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What kind of a cat is a ginger cat? Easy. Ginger tabby cats are bold, energetic, fun-loving, and iconic. They’re often male mixed breed cats and they always have some sort of tabby markings.
One need only look at pop culture to get a sense of these tiny tigers. From the lasagna-loving and Monday-hating Garfield to Shrek 2’s Puss in Boots, Captain Marvel’s Goose, and Alien’s Jones, these ginger tabbies with their larger-than-life personalities are unforgettable.
Ginger cats have human fans galore and an entire day dedicated to them. (Ginger Cat Appreciation day falls on September 1st.) However, we’re of the mind that ginger cats should be celebrated all year round.
Have you been smitten by a sweet orange kitten? Or are you curious about what makes these flashy felines tick?
Read on to find out:
- Personality traits of ginger cats
- The most common ginger cat breeds
- Are ginger tabbies are only male?
- If all ginger cats are tabbies
- If ginger tabby cats are friendlier than other cats
- And more!
What kind of cats are ginger cats?
Any cat can be a ginger cat if they have the right genes. Ginger cats can thank a pigment known as pheomelanin for their vibrant coloration. If this sounds familiar, it’s because pheomelanin is the same pigment that causes red hair in humans!
In ginger cats, the amount of pheomelanin they have determines the intensity and the shade of their fur.
This is why ginger cats come in colors ranging from creamy butterscotch to spicy cinnamon to bright orange marmalade, with even more hues of reds and oranges in between.
Special personality traits of ginger cats
Anyone who’s ever spent time with a ginger cat knows that they have personalities in spades. Many people unhesitatingly say that ginger cats are outgoing, energetic, chatty, and extraordinarily friendly.
We see this exceptional personality on display in ginger cats on the big screen. They’re swashbuckling cats with a killer pair of boots. They’re protectors of entire galaxies. And, they’re scrappy spaceship-dwellers who survive an alien attack in deep space.
While this highly social and bold temperament is sometimes chalked up to ginger cats fiery coloration, some orange kitties don’t have the above personality traits. Every cat is an individual, and when it comes to an influence on personality, the breeds hiding in your cat’s genes, their environment, and your interactions with them have much more of an effect than their red hair!
What breed is a ginger tabby cat?
Ginger tabby cats are a color and fur pattern, not a cat breed. Ginger tabby markings, like black and white tuxedo patterns or tricolor calico splotches, appear in many different cat breeds. And many ginger tabby cats are mixed breeds or moggies.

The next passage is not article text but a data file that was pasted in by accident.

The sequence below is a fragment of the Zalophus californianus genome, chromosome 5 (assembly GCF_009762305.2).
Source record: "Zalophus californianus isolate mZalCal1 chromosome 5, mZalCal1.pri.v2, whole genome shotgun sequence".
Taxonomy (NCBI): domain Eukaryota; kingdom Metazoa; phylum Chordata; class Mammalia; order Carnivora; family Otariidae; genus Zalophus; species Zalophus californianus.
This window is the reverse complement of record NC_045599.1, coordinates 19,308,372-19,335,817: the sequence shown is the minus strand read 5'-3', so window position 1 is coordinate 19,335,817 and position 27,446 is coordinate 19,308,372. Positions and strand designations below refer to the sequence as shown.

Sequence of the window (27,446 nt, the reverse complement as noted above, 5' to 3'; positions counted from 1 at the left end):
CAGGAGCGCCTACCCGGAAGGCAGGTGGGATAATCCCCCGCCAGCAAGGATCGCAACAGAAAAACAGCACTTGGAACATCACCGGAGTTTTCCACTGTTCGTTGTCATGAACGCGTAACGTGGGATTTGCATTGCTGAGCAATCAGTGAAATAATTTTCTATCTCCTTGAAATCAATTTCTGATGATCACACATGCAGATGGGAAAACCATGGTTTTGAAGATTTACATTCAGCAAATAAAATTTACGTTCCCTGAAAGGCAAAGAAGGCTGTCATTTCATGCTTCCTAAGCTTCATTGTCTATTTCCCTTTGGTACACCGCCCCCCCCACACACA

But some purebred cat breeds do come in ginger tabby coloration. Ginger cat breeds include:
- Maine Coon
- Egyptian Mau
- American Shorthair
- British Shorthair
- American Curl
- Oriental Shorthair
- American Bobtail
Are all ginger cats tabbies?
Yes! All ginger cats are tabbies! All ginger cats have the agouti gene responsible for creating the five distinct coat patterns: mackerel, classic swirled, ticked, spotted, and patched tabby. These tabby patterns appear on short-haired and long-haired cats.
But not all tabbies are ginger cats. Tabbies can come in a variety of patterns and colors ranging from cream to chestnut to lilac to silver and even blue.
Many ginger cats have the instantly recognizable mackerel pattern, with its thick tiger-like stripes and “M” forehead marking.
The most traditional ginger cats are the ones with the classic tabby swirly, whirly, and striped markings. Many of these ginger tabbies have distinctive marmalade orange coloring and like mackerel ginger tabbies have a big “M” kissing their forehead.
Less common orange tabby patterns are the spotted tabby and ticked tabby varieties.
Spotted tabby coats have an exotic look to them and are often seen in Bengal or part-Bengal cats.
Ticked tabby patterns are so subtle that it gives the impression that the cat’s ginger color is solid and not a tabby at all! Talk about sneaky genes!
Are ginger cats only male?
No. Ginger cats aren’t only male. There are some rare female ginger cats out there. But ginger tabbies are overwhelmingly male. There are three ginger male tabbies to every ginger female tabby, which sets males as 80% of all ginger tabbies!
The ginger cat boys club (most gingers are male) again comes down to genetics. The “ginger gene” is attached to the X chromosome. According to our friends at Basepaws, this gene has codes for orange pigmentation and non-orange (black or brown) pigmentation.
Female cats have two Xs, which means they’d need two copies of the ginger gene to become a ginger cat. Otherwise, they’ll develop a black coat or a tortoiseshell coat color.
Male cats have an X chromosome and a Y chromosome, which means they only need to inherit one copy of the ginger gene from their mother to become a ginger cat. There are more male ginger tabbies simply because it’s easy for them to get the ginger tabby gene!
Are ginger tabby cats more friendly?
Ginger tabby cats are often said to be a friendly bunch. They’re considered affectionate, cuddly, laid back, and very loyal to the humans they love. This is reflected in how ginger tabbies have some of the highest adoption rates. As well as the legions of loud and proud ginger tabby fans on social media, in animal shelters and rescues, and cat lover circles! More than any one specific cat breed, it’s this personality that makes orange tabby cats often a top choice for a therapy cat!